Mizuno Pro Limited Edition GMP3000BK 13" Baseball First Base Mitt

Louisville Slugger Xeno Pro FGXPBN5-FBM1 13

Pitchers’s Gloves

These gloves won’t have as much padding as other gloves and instead rely on being comfortable. They’re usually larger than other gloves to allow pitchers to move their hands around to grip the ball and hide their hand movements from the batter before a pitch. A pitcher doesn’t need to be as worried as other players about the performance of their glove. But the comfort is important since they are constantly catching and will often have to stop line drives hit back through the middle. It’s also important to make sure the glove isn’t too heavy. Many manufacturers make light versions of high-end gloves with special materials that weigh significantly less than standard gloves.

Wilson A2000 CK22GM Clayton Kershaw Model 11.75

Wilson A2000 CK22GM Clayton Kershaw Model 11.75

Infield Gloves

These smaller gloves are made to allow for quick plays like a double play in the middle infield. They are shorter and have a shallower pocket than other gloves. Infielders typically want an open pocket that makes it easy to get the ball out quickly. This is typically an I-web, post web, Dual Post web, or modified trapeze pocket. The only position that sometimes wants a closed pocket is third base. This is because third base gets harder hits that a closed pocket can handle better than an open one will. The standard size for a baseball infield glove is 11.25 to 12 inches, and 11.5 to 12.5 inches for softball. For softball players, there aren’t as many selections in terms of webs because of the large ball, so the choices will be limited. .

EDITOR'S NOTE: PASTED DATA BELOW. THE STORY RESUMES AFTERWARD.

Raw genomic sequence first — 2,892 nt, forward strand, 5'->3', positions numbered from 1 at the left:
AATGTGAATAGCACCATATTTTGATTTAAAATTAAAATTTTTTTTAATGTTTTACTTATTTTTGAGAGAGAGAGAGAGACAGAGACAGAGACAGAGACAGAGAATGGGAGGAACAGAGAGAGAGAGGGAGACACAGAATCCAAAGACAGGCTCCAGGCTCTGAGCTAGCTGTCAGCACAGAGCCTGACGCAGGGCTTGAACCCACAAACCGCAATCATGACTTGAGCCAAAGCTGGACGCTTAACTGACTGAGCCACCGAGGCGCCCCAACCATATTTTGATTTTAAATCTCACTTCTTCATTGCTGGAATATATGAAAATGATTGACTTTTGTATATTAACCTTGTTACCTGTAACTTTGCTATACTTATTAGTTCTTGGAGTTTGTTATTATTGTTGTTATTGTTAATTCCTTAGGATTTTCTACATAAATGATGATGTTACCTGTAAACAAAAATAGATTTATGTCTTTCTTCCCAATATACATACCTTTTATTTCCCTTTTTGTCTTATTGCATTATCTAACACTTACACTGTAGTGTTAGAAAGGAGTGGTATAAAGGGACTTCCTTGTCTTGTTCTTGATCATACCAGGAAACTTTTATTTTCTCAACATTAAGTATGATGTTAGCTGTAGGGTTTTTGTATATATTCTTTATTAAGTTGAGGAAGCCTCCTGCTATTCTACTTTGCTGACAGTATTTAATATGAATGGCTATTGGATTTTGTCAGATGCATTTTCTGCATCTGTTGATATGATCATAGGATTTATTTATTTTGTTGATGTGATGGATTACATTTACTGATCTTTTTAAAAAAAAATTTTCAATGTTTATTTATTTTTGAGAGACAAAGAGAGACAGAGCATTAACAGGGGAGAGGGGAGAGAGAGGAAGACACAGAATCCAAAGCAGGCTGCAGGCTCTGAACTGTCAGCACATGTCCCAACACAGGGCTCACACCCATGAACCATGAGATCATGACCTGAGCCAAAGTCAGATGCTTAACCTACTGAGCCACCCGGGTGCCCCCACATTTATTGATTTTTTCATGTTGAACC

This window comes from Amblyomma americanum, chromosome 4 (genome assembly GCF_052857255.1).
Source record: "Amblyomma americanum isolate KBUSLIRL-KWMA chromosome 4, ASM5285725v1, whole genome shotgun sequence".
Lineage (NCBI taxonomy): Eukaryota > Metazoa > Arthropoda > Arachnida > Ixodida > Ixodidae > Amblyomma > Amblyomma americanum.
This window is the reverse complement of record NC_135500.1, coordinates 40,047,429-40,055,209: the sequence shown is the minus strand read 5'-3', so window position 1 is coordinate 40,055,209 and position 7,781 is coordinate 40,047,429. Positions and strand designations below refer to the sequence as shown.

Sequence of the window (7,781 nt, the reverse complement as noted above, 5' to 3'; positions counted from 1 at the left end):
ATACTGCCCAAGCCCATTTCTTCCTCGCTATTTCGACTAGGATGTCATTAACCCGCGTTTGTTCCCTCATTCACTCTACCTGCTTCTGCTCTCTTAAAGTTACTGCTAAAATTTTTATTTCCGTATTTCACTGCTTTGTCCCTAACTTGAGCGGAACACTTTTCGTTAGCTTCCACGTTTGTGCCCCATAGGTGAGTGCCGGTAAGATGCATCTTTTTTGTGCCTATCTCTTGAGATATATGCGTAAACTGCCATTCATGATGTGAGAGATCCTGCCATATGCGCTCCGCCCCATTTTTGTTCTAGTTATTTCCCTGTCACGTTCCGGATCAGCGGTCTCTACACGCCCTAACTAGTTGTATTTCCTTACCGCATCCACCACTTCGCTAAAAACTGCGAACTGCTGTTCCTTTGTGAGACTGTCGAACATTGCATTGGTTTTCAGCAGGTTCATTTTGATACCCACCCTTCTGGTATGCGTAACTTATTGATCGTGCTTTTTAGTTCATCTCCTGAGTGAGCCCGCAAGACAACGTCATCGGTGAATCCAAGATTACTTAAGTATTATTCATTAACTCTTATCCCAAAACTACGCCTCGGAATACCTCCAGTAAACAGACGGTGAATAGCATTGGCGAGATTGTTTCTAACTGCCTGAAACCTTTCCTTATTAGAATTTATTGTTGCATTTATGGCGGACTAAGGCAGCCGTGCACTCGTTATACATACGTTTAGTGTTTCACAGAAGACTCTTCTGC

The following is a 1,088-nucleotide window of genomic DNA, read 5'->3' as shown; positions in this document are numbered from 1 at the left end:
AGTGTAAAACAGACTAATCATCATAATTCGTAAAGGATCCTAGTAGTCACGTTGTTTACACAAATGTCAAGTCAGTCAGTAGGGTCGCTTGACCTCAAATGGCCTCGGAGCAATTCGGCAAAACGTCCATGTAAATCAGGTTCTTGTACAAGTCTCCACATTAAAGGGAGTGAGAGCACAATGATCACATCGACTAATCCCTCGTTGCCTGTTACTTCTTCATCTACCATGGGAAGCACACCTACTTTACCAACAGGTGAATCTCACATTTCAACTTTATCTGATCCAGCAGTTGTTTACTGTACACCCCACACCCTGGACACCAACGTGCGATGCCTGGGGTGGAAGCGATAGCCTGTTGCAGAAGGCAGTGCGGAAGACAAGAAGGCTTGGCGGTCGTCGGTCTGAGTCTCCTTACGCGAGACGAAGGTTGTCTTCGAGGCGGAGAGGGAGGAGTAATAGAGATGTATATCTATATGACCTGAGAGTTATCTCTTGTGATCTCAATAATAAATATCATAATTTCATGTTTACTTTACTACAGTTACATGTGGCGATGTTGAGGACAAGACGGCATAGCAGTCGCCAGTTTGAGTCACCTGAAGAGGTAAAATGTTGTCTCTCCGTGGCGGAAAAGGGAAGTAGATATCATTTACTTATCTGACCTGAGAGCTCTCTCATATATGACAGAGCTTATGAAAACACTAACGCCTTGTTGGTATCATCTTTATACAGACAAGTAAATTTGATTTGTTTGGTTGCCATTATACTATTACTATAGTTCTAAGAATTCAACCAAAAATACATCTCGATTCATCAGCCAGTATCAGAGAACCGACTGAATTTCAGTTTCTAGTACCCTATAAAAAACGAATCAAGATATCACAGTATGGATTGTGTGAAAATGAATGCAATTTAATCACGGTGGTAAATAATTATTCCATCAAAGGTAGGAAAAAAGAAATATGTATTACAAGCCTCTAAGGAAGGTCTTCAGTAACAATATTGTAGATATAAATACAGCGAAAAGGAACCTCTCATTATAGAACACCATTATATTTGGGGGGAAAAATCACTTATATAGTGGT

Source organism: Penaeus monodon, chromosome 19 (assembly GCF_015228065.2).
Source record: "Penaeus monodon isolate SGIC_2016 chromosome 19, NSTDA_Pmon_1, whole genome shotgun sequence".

Wilson A2000 EL3GM Evan Longoria Model 11.75

Wilson A2000 DP15SP Dustin Pedroia Model 11.5

Outfield Gloves

These larger gloves are made for diving catches and to catch fly balls. This means that the gloves are longer and deeper with extra support in the fingers. The pocket designs for baseball are typically open with the main options being a modified trapeze and an H-web. These pockets are the best for long extension plays that need to keep the ball in the glove, such as diving plays and snow cones. For softball, the pockets can be closed webs, because they need to be extra deep to account for the size of the softball. The typical size of an outfielder’s glove is 9 to 15 inches for baseball and 9 to 15 inches for softball.


Rawlings RGG1275H Gold Glove 12.75 Adult Baseball Glove

Once you’ve purchased your new glove, visit our other guides to learn how to break in and care for your new glove! Be sure to check our online store to get your new baseball or softball glove today.

Compare Products

You have no items to compare.

Share